According to TreePhilly, “The purpose of the Yard Tree Program is to contribute to the tree canopy in the city; the layer of branches and leaves that capture falling rain, reduce flooding, clean our air, and shade our streets and homes.”  See my earlier post here about additional benefits of trees, including lowering heating and cooling bills!

There are six free tree giveaway events taking place between Saturday, April 5 and Sunday, April 13th.  This year, twelve different tree species are being offered, so there’s one that will work well in every yard!  The trees are large enough (4-6′ tall) to make an instant impact on your property, but small enough to easily transport them.  They’re even throwing in the mulch for your new trees for free!

TreePhilly will also provide planting and care demonstrations to teach you all you need to know!



A World Without Flowers?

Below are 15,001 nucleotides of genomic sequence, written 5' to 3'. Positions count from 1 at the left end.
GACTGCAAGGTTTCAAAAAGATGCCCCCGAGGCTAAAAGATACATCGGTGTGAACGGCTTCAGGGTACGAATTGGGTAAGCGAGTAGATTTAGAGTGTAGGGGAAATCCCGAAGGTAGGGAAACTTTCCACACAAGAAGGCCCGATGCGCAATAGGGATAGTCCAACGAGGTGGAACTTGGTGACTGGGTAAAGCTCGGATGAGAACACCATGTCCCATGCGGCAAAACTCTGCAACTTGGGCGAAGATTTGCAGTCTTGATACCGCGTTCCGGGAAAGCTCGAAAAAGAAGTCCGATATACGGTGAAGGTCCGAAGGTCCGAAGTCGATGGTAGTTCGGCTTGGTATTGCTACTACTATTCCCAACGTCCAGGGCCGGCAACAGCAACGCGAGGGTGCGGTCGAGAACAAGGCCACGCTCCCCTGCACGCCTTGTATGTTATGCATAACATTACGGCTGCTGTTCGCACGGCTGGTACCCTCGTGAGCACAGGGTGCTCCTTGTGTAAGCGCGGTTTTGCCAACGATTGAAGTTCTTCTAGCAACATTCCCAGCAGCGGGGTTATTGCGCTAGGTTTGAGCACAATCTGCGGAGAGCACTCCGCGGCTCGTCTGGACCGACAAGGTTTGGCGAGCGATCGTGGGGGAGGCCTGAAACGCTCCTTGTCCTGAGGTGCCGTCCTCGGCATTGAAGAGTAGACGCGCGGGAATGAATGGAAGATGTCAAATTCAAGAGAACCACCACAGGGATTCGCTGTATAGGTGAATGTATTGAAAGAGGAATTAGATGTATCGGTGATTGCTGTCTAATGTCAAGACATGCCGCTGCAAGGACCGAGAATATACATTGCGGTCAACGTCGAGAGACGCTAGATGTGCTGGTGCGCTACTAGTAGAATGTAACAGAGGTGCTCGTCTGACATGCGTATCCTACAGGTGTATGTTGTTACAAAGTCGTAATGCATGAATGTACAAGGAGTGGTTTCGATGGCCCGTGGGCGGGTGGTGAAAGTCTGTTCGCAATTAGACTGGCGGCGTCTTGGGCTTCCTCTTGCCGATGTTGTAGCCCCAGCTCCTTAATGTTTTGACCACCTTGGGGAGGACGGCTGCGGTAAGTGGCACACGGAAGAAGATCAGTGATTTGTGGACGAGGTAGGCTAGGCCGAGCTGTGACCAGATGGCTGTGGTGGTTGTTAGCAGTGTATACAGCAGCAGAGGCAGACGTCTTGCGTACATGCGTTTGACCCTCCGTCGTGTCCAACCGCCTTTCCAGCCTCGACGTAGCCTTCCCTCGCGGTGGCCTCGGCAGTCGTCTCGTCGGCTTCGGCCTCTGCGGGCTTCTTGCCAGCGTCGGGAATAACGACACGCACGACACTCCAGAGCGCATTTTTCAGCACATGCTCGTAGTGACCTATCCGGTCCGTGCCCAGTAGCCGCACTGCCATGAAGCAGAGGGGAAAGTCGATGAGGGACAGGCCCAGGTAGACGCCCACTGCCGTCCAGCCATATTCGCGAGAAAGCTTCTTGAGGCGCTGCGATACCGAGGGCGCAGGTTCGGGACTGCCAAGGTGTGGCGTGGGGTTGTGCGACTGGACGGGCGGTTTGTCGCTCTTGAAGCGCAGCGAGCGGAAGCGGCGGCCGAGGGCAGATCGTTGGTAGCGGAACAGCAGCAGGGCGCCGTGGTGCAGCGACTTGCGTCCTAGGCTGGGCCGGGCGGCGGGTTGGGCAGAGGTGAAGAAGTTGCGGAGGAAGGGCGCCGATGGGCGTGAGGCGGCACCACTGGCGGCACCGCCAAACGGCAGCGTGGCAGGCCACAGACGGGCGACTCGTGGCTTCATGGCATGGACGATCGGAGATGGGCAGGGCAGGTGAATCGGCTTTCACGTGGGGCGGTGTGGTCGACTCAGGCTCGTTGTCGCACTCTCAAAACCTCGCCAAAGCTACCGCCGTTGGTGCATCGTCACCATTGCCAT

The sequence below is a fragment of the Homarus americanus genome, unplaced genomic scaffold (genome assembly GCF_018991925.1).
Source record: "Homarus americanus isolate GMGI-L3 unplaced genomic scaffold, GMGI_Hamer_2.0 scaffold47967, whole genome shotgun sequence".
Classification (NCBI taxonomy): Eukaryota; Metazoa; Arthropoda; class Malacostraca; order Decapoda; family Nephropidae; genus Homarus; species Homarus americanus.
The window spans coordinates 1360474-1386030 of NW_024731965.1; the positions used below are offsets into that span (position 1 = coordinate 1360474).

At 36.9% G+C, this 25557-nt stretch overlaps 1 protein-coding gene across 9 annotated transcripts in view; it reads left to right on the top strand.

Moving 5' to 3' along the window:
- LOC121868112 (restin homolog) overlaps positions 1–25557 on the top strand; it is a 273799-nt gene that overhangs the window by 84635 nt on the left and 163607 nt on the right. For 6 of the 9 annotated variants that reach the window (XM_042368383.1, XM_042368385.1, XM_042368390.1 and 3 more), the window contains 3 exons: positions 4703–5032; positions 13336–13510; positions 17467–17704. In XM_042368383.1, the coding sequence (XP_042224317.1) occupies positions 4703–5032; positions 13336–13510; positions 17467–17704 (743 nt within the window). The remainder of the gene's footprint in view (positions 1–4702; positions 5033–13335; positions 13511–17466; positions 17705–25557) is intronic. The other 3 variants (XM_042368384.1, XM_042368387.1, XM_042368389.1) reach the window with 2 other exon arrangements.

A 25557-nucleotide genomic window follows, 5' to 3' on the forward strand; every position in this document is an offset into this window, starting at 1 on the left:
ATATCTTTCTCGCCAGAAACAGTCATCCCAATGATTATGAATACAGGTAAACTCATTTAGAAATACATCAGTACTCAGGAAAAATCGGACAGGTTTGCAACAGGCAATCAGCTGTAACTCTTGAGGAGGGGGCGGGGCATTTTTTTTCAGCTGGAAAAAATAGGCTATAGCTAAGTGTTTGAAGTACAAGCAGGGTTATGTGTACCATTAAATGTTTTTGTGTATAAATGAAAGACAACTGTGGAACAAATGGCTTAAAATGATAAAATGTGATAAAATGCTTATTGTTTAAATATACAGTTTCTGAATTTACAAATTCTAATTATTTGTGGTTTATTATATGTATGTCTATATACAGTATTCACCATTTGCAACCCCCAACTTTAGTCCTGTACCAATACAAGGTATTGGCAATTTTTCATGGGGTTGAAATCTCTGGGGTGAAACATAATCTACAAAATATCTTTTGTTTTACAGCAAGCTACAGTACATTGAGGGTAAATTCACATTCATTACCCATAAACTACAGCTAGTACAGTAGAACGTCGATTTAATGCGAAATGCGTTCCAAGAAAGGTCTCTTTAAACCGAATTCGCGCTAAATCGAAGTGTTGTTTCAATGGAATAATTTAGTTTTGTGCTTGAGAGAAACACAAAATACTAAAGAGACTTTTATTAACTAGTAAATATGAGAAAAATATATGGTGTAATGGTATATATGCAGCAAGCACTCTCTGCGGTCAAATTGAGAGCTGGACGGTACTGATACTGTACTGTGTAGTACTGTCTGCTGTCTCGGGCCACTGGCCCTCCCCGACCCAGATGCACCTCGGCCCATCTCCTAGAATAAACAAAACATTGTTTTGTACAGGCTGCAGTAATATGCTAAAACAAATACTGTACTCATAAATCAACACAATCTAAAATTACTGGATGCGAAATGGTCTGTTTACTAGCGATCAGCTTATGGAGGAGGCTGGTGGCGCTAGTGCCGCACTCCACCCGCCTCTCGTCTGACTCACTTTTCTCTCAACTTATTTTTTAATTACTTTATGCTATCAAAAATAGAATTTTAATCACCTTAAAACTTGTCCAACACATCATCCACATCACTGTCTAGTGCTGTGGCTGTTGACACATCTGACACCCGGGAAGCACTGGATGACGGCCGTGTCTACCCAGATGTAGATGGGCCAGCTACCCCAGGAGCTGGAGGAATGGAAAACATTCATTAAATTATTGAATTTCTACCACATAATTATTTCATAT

We’re all looking forward to spring, a time of renewal and beauty, and the opportunity to get outside and improve our surroundings.  Appealing landscape design often involves the artful arrangement of flowering plants, but imagine for a moment that 90% of flowers are no longer able to bloom.  This could be our future reality with essential pollinators, such as bees, butterflies and bats, being decimated in alarming numbers.

So, why are pollinator numbers dropping so drastically?  Pesticides, lack of food (nectar & pollen) & water, loss of nesting habitats from development, disease and the mysterious Colony Collapse Disorder.

It’s not only flowering plants that are affected by a lack of pollinators, but also our very own food supply.  According to the Pollinator Partnership, “one out of every three bites of food you eat is there because of pollinators.”  Pollinators are responsible for the quality, quantity and size of our food crops.  Even the economic value of pollinators is staggering, in the billions of dollars per year.

The good news is that we can all do some easy things to help pollinators (and ultimately ourselves):